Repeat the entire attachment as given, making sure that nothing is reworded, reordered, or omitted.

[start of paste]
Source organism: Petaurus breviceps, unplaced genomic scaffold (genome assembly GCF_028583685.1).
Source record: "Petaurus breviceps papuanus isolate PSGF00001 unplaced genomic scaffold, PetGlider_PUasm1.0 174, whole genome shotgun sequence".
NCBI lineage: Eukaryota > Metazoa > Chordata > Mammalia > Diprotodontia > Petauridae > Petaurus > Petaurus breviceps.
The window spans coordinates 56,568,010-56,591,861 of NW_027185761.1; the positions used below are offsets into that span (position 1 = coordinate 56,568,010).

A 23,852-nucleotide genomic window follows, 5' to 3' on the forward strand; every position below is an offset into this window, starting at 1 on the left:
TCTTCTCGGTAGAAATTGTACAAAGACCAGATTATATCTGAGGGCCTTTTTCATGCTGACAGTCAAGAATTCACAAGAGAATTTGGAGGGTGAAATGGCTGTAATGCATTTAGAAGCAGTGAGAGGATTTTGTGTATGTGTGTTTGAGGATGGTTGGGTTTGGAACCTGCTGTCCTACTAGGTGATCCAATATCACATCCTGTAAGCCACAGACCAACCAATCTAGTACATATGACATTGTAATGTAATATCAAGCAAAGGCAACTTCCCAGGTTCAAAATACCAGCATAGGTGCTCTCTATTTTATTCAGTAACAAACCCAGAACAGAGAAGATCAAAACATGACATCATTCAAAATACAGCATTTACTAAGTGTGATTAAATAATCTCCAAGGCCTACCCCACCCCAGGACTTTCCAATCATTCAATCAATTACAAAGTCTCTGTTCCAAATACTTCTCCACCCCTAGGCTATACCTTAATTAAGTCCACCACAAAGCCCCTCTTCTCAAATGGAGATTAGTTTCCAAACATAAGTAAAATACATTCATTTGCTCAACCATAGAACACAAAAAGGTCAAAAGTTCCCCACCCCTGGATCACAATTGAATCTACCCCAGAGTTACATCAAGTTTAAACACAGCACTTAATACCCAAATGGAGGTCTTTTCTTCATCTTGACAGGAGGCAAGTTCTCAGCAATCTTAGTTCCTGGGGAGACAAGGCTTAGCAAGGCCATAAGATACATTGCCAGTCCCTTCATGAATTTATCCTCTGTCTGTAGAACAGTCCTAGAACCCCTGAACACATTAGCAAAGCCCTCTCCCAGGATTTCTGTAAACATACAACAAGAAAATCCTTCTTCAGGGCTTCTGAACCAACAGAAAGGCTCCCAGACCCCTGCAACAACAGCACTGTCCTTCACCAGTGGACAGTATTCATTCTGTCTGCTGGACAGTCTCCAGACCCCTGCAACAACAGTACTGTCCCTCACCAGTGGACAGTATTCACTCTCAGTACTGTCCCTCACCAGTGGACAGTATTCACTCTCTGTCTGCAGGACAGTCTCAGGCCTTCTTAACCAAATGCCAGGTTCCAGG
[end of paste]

Source organism: Petaurus breviceps, unplaced genomic scaffold (genome assembly GCF_028583685.1).
Source record: "Petaurus breviceps papuanus isolate PSGF00001 unplaced genomic scaffold, PetGlider_PUasm1.0 174, whole genome shotgun sequence".
NCBI lineage: Eukaryota > Metazoa > Chordata > Mammalia > Diprotodontia > Petauridae > Petaurus > Petaurus breviceps.
The window spans coordinates 56,568,010-56,591,861 of NW_027185761.1; the positions used below are offsets into that span (position 1 = coordinate 56,568,010).

A 23,852-nucleotide genomic window follows, 5' to 3' on the forward strand; every position below is an offset into this window, starting at 1 on the left:
TCTTCTCGGTAGAAATTGTACAAAGACCAGATTATATCTGAGGGCCTTTTTCATGCTGACAGTCAAGAATTCACAAGAGAATTTGGAGGGTGAAATGGCTGTAATGCATTTAGAAGCAGTGAGAGGATTTTGTGTATGTGTGTTTGAGGATGGTTGGGTTTGGAACCTGCTGTCCTACTAGGTGATCCAATATCACATCCTGTAAGCCACAGACCAACCAATCTAGTACATATGACATTGTAATGTAATATCAAGCAAAGGCAACTTCCCAGGTTCAAAATACCAGCATAGGTGCTCTCTATTTTATTCAGTAACAAACCCAGAACAGAGAAGATCAAAACATGACATCATTCAAAATACAGCATTTACTAAGTGTGATTAAATAATCTCCAAGGCCTACCCCACCCCAGGACTTTCCAATCATTCAATCAATTACAAAGTCTCTGTTCCAAATACTTCTCCACCCCTAGGCTATACCTTAATTAAGTCCACCACAAAGCCCCTCTTCTCAAATGGAGATTAGTTTCCAAACATAAGTAAAATACATTCATTTGCTCAACCATAGAACACAAAAAGGTCAAAAGTTCCCCACCCCTGGATCACAATTGAATCTACCCCAGAGTTACATCAAGTTTAAACACAGCACTTAATACCCAAATGGAGGTCTTTTCTTCATCTTGACAGGAGGCAAGTTCTCAGCAATCTTAGTTCCTGGGGAGACAAGGCTTAGCAAGGCCATAAGATACATTGCCAGTCCCTTCATGAATTTATCCTCTGTCTGTAGAACAGTCCTAGAACCCCTGAACACATTAGCAAAGCCCTCTCCCAGGATTTCTGTAAACATACAACAAGAAAATCCTTCTTCAGGGCTTCTGAACCAACAGAAAGGCTCCCAGACCCCTGCAACAACAGCACTGTCCTTCACCAGTGGACAGTATTCATTCTGTCTGCTGGACAGTCTCCAGACCCCTGCAACAACAGTACTGTCCCTCACCAGTGGACAGTATTCACTCTCAGTACTGTCCCTCACCAGTGGACAGTATTCACTCTCTGTCTGCAGGACAGTCTCAGGCCTTCTTAACCAAATGCCAGGTTCCAGG